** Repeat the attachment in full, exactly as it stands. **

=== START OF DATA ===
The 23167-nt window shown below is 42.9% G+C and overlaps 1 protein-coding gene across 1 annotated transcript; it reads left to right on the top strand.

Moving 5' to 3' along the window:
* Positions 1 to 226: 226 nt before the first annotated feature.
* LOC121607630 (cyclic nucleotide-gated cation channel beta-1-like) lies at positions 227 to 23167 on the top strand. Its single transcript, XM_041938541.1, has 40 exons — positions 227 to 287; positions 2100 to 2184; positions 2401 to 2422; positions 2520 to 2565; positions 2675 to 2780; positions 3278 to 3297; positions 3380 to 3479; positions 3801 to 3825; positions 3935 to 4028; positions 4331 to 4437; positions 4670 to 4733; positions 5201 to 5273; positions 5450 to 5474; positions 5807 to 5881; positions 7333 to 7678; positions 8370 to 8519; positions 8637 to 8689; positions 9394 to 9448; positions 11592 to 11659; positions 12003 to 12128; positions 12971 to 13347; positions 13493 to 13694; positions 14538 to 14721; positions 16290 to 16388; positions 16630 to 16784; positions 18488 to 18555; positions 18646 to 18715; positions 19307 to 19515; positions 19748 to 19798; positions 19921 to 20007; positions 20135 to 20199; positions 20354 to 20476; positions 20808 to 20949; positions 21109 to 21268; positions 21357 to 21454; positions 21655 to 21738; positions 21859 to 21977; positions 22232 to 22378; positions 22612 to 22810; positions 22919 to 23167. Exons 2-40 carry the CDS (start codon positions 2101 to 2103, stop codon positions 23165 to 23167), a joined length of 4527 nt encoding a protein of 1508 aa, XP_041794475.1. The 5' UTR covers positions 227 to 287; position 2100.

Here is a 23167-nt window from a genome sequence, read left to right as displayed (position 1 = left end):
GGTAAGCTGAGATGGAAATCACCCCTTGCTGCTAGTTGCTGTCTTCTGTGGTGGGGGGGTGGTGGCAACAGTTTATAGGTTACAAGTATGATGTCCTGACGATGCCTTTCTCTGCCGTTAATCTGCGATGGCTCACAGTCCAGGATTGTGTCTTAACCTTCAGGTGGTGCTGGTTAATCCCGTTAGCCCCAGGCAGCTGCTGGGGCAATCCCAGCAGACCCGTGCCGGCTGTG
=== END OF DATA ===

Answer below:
The 23167-nt window shown below is 42.9% G+C and overlaps 1 protein-coding gene across 1 annotated transcript; it reads left to right on the top strand.

Moving 5' to 3' along the window:
* Positions 1 to 226: 226 nt before the first annotated feature.
* LOC121607630 (cyclic nucleotide-gated cation channel beta-1-like) lies at positions 227 to 23167 on the top strand. Its single transcript, XM_041938541.1, has 40 exons — positions 227 to 287; positions 2100 to 2184; positions 2401 to 2422; positions 2520 to 2565; positions 2675 to 2780; positions 3278 to 3297; positions 3380 to 3479; positions 3801 to 3825; positions 3935 to 4028; positions 4331 to 4437; positions 4670 to 4733; positions 5201 to 5273; positions 5450 to 5474; positions 5807 to 5881; positions 7333 to 7678; positions 8370 to 8519; positions 8637 to 8689; positions 9394 to 9448; positions 11592 to 11659; positions 12003 to 12128; positions 12971 to 13347; positions 13493 to 13694; positions 14538 to 14721; positions 16290 to 16388; positions 16630 to 16784; positions 18488 to 18555; positions 18646 to 18715; positions 19307 to 19515; positions 19748 to 19798; positions 19921 to 20007; positions 20135 to 20199; positions 20354 to 20476; positions 20808 to 20949; positions 21109 to 21268; positions 21357 to 21454; positions 21655 to 21738; positions 21859 to 21977; positions 22232 to 22378; positions 22612 to 22810; positions 22919 to 23167. Exons 2-40 carry the CDS (start codon positions 2101 to 2103, stop codon positions 23165 to 23167), a joined length of 4527 nt encoding a protein of 1508 aa, XP_041794475.1. The 5' UTR covers positions 227 to 287; position 2100.

Here is a 23167-nt window from a genome sequence, read left to right as displayed (position 1 = left end):
GGTAAGCTGAGATGGAAATCACCCCTTGCTGCTAGTTGCTGTCTTCTGTGGTGGGGGGGTGGTGGCAACAGTTTATAGGTTACAAGTATGATGTCCTGACGATGCCTTTCTCTGCCGTTAATCTGCGATGGCTCACAGTCCAGGATTGTGTCTTAACCTTCAGGTGGTGCTGGTTAATCCCGTTAGCCCCAGGCAGCTGCTGGGGCAATCCCAGCAGACCCGTGCCGGCTGTG